CHINA - China on Friday said it would release a blacklist of "unreliable" foreign companies and individuals, hitting back after the United States targeted telecom giant Huawei in their escalating trade war.
The announcement was made a day before Beijing is due to increase tariffs on $60 billion in US goods, capping a week marked by rising Chinese threats of retaliation after President Donald Trump blacklisted Huawei.
The US Commerce Department placed Huawei on an "entity list" on grounds of national security on May 16, a move that curbs its access to US-made components it needs for its equipment. A 90-day reprieve was later issued.
China's commerce ministry announced on Friday that it will release its own list of "unreliable entities".
Ministry spokesman Gao Feng said the list will include "foreign enterprises, organisations or individuals that do not comply with market rules, deviate from a contract's spirit or impose blockades or stop supplies to Chinese enterprises for non-commercial purposes, and seriously damage the legitimate rights and interests of Chinese enterprises."
The detailed measures against firms on the list will be released shortly, Gao said.
The Chinese move to create its own "entity list" appears aimed at pressuring foreign companies to maintain commercial relations with Huawei - Washington is reportedly also considering adding Chinese surveillance firms to its list for alleged human rights violations.
Google, whose Android operating system is vital to Huawei phones, is among the companies that have announced that they will abide by the US order.
"Some foreign entities have violated normal market rules and the spirit of their contracts" to cut off supplies and "take other discriminatory actions against Chinese companies damaging their legitimate rights and interests, and endangering China's national security and national interests," Gao said, according to state-owned Global Times.
Huawei has been thrust to the centre of the trade spat, with Trump suggesting last week that the company could be included in a deal.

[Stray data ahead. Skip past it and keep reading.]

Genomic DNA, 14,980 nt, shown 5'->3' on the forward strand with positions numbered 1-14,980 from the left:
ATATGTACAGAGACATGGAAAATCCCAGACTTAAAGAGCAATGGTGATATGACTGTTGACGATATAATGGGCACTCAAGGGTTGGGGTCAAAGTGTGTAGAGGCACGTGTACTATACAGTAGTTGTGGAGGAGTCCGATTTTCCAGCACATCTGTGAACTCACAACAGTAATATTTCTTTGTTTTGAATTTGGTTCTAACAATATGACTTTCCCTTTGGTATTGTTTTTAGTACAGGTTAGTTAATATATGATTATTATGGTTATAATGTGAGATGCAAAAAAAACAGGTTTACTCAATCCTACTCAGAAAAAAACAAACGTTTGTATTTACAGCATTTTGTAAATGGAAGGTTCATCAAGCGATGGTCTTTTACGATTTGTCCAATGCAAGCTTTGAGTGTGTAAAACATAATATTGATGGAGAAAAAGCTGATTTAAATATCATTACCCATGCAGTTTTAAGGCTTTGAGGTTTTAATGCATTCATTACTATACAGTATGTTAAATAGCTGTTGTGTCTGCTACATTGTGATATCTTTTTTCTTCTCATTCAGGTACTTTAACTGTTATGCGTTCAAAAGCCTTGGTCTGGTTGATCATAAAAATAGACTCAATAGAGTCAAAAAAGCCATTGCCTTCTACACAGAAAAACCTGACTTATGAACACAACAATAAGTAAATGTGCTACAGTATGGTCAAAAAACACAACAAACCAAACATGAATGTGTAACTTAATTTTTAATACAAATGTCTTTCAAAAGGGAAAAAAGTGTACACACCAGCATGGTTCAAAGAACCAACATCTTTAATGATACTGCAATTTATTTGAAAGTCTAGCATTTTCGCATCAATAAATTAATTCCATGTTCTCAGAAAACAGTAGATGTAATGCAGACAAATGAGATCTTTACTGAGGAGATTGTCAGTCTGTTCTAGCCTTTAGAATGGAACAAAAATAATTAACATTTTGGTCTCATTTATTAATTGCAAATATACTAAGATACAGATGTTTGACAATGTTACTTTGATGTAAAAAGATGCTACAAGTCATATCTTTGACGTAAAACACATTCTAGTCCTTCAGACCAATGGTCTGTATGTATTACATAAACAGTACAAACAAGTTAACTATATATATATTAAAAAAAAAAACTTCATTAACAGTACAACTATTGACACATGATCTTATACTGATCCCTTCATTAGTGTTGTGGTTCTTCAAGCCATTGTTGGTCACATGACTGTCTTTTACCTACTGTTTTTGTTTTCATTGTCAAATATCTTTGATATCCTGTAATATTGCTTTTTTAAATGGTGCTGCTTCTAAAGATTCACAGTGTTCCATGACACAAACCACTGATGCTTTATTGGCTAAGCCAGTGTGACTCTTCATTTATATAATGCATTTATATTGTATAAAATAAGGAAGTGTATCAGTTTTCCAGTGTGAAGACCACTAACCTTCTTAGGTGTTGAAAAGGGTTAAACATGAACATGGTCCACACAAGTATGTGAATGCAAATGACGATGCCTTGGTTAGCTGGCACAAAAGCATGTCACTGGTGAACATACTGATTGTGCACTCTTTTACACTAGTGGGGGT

The United States claims the company has deep links to China's Communist-led government and warns that its equipment could serve as Trojan horse for Chinese intelligence services.
Huawei - the world's second smartphone maker and a leader in developing next-generation 5G networks - vehemently denies the charges.
China's announcement follows a growing war of words, with Chinese officials accusing the United States of "naked economic terrorism" and of lying about the impact of tariffs on its economy.
Washington and Beijing resumed their tariffs battle earlier this month after trade talks in Washington ended without a deal, with the US side accusing Chinese negotiators of reneging on previous commitments.
The countries have exchanged tariffs on $360 billion in two-way trade so far.
Trump said Thursday the US tariffs have had a "devastating effect" on the Chinese economy.
"The US side has said such lies not just once or twice. Every time China exposes them in time, but the US seems to be very persistent, even obsessed, and keeps repeating these lies," Chinese foreign ministry spokesman Geng Shuang said at a regular press briefing.
Trump more than doubled punitive tariffs on $200 billion in Chinese goods to 25 percent this month, and launched the process to hit nearly all remaining imports from the Asian country.
China responded by announcing that it would increase tariffs on $60-billion in American products on June 1.
The US tariffs appear to have already had an impact on Chinese manufacturing activity, which contracted more than expected this month, official data showed on Friday. Experts note that US consumers and importers bear the brunt of tariffs on products coming into the United States.
Tariffs on condoms
Now China is hitting back Saturday with tariffs ranging from five percent to 25 percent on 5,410 products.
Those facing the 25 percent hike include beauty products, sports equipment, musical instruments, wine, condoms, diamonds, wood, fabric and toys.
Chinese state media suggested this week that Beijing could also hit back by stopping exports of rare earths to the United States, cutting off key materials used to make everything from smartphones to televisions and military equipment.
Chinese mines accounted for 71 percent of the world's rare earths production in 2018, according to the US Geological Survey, down from 80-percent in 2017 and 95 percent a decade ago.
Cutting off exports to the US could give Beijing leverage in trade talks as China supplies 80 percent of the rare earths imported by the United States.
But analysts say China may be reluctant to target the materials because it could hasten a global search for alternative supplies of rare earths.